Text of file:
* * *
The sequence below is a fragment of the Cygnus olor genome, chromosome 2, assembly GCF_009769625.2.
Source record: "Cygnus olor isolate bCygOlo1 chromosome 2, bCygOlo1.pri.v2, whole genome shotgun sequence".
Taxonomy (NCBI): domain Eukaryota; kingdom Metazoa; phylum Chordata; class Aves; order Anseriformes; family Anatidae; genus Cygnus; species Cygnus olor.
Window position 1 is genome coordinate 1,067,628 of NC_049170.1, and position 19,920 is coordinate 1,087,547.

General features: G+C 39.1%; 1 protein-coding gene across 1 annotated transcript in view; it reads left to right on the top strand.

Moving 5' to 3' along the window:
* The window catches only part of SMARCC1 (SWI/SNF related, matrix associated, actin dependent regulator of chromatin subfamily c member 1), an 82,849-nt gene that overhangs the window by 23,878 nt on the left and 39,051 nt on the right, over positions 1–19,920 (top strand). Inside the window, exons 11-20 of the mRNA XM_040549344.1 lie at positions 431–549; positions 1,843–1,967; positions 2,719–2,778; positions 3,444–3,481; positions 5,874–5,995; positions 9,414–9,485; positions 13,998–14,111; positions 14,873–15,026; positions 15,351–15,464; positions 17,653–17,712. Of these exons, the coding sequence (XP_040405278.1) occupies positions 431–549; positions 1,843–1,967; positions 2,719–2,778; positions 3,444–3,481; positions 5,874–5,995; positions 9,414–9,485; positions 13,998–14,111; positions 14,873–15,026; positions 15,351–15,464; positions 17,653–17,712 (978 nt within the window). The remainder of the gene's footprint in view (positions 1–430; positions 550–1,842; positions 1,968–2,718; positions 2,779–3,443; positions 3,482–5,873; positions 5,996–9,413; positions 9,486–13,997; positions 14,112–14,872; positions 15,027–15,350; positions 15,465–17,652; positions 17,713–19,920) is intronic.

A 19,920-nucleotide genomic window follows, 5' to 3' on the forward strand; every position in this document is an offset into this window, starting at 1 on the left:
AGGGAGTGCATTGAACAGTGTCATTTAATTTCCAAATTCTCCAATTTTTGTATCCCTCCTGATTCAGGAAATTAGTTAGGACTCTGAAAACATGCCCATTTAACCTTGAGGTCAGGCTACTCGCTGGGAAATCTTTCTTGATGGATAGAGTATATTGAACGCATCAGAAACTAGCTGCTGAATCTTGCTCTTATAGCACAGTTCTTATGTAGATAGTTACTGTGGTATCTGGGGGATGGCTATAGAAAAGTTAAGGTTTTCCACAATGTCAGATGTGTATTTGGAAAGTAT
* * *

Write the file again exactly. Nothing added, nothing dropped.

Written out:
The sequence below is a fragment of the Cygnus olor genome, chromosome 2, assembly GCF_009769625.2.
Source record: "Cygnus olor isolate bCygOlo1 chromosome 2, bCygOlo1.pri.v2, whole genome shotgun sequence".
Taxonomy (NCBI): domain Eukaryota; kingdom Metazoa; phylum Chordata; class Aves; order Anseriformes; family Anatidae; genus Cygnus; species Cygnus olor.
Window position 1 is genome coordinate 1,067,628 of NC_049170.1, and position 19,920 is coordinate 1,087,547.

General features: G+C 39.1%; 1 protein-coding gene across 1 annotated transcript in view; it reads left to right on the top strand.

Moving 5' to 3' along the window:
* The window catches only part of SMARCC1 (SWI/SNF related, matrix associated, actin dependent regulator of chromatin subfamily c member 1), an 82,849-nt gene that overhangs the window by 23,878 nt on the left and 39,051 nt on the right, over positions 1–19,920 (top strand). Inside the window, exons 11-20 of the mRNA XM_040549344.1 lie at positions 431–549; positions 1,843–1,967; positions 2,719–2,778; positions 3,444–3,481; positions 5,874–5,995; positions 9,414–9,485; positions 13,998–14,111; positions 14,873–15,026; positions 15,351–15,464; positions 17,653–17,712. Of these exons, the coding sequence (XP_040405278.1) occupies positions 431–549; positions 1,843–1,967; positions 2,719–2,778; positions 3,444–3,481; positions 5,874–5,995; positions 9,414–9,485; positions 13,998–14,111; positions 14,873–15,026; positions 15,351–15,464; positions 17,653–17,712 (978 nt within the window). The remainder of the gene's footprint in view (positions 1–430; positions 550–1,842; positions 1,968–2,718; positions 2,779–3,443; positions 3,482–5,873; positions 5,996–9,413; positions 9,486–13,997; positions 14,112–14,872; positions 15,027–15,350; positions 15,465–17,652; positions 17,713–19,920) is intronic.

A 19,920-nucleotide genomic window follows, 5' to 3' on the forward strand; every position in this document is an offset into this window, starting at 1 on the left:
AGGGAGTGCATTGAACAGTGTCATTTAATTTCCAAATTCTCCAATTTTTGTATCCCTCCTGATTCAGGAAATTAGTTAGGACTCTGAAAACATGCCCATTTAACCTTGAGGTCAGGCTACTCGCTGGGAAATCTTTCTTGATGGATAGAGTATATTGAACGCATCAGAAACTAGCTGCTGAATCTTGCTCTTATAGCACAGTTCTTATGTAGATAGTTACTGTGGTATCTGGGGGATGGCTATAGAAAAGTTAAGGTTTTCCACAATGTCAGATGTGTATTTGGAAAGTAT